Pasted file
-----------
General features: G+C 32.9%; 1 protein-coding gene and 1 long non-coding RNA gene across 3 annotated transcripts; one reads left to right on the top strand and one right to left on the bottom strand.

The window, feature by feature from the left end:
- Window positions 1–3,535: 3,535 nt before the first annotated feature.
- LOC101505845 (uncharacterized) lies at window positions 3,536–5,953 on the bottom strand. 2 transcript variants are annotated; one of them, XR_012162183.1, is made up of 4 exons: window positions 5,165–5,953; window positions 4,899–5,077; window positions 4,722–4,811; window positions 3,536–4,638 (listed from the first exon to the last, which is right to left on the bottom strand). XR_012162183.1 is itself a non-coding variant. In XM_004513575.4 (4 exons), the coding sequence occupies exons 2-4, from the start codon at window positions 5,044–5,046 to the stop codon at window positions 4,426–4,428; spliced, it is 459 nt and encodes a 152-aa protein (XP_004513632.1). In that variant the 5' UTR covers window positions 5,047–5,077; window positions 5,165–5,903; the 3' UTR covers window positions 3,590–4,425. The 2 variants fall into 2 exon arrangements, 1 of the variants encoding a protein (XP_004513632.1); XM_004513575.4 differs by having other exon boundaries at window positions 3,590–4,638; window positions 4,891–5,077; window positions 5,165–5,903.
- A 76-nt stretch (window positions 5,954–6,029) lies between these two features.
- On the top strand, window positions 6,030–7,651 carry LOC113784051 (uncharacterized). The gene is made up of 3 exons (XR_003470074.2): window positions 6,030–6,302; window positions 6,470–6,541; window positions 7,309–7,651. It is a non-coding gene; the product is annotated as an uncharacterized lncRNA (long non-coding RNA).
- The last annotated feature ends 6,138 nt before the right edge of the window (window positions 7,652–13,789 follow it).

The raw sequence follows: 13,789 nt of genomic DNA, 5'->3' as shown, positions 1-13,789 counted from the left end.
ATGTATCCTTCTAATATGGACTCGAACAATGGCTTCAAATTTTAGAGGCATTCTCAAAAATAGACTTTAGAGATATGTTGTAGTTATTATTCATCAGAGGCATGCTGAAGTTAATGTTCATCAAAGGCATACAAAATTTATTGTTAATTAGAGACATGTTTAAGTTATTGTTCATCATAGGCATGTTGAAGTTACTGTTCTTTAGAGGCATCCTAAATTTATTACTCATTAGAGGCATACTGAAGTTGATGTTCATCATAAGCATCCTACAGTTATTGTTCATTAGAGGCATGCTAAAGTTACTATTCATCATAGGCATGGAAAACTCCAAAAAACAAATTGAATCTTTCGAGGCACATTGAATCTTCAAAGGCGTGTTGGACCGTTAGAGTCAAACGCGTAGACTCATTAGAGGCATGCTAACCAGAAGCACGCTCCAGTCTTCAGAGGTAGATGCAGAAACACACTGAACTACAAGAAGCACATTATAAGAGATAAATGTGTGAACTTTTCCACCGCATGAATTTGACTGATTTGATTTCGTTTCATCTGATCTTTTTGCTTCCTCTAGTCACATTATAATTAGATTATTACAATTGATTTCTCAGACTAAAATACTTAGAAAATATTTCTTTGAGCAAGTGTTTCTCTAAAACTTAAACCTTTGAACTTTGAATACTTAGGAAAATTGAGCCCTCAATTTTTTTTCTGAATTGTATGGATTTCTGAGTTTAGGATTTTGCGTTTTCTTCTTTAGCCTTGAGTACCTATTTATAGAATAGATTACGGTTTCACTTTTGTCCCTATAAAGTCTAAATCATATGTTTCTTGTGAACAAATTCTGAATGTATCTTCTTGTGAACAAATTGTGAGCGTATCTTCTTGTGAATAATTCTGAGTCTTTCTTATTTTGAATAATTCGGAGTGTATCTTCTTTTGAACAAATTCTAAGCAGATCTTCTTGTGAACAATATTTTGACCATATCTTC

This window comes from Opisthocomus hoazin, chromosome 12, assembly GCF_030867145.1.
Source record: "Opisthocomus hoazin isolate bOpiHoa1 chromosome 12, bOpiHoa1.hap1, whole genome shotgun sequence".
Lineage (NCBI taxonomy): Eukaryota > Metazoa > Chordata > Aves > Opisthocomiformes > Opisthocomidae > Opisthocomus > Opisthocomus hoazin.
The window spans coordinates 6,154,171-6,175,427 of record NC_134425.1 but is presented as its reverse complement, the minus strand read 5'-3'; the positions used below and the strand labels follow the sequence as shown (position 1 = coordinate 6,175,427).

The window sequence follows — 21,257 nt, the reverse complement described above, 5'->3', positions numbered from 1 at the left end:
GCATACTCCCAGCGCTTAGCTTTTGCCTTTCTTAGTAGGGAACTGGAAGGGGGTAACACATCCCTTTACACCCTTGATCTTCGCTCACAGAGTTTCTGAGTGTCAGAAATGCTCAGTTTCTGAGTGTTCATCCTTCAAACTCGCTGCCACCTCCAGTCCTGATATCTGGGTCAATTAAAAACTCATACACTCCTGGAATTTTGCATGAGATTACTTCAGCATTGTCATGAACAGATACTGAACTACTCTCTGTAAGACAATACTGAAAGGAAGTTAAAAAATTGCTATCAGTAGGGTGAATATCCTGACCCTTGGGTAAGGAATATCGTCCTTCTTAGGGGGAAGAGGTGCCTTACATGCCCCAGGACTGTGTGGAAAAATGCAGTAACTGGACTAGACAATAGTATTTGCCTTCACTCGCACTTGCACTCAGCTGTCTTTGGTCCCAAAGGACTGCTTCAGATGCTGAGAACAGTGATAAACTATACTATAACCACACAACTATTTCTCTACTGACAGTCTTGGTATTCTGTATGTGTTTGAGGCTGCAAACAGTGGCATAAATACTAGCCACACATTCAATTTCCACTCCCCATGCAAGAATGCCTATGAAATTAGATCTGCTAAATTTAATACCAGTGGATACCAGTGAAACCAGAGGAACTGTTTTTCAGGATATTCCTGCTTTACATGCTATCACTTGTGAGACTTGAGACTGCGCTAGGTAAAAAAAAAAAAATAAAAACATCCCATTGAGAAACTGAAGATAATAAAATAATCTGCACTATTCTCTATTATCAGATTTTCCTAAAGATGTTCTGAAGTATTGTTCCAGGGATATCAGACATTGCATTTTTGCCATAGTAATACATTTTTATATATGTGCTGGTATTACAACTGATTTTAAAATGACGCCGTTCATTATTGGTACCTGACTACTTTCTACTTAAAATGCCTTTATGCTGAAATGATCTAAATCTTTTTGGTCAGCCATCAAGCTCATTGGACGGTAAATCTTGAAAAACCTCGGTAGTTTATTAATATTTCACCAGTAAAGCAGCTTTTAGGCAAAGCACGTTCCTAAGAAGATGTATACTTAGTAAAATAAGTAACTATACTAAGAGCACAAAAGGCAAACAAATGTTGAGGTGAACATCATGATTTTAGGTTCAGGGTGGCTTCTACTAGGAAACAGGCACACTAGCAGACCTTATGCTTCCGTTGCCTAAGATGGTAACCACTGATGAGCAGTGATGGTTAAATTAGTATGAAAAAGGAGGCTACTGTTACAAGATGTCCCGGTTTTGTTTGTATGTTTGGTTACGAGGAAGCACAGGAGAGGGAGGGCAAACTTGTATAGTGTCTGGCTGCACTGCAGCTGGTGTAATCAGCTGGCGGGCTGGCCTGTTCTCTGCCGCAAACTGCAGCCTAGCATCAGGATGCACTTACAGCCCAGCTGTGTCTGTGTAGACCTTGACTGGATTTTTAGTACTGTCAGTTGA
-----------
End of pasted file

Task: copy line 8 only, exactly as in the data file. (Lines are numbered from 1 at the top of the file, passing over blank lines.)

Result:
The raw sequence follows: 13,789 nt of genomic DNA, 5'->3' as shown, positions 1-13,789 counted from the left end.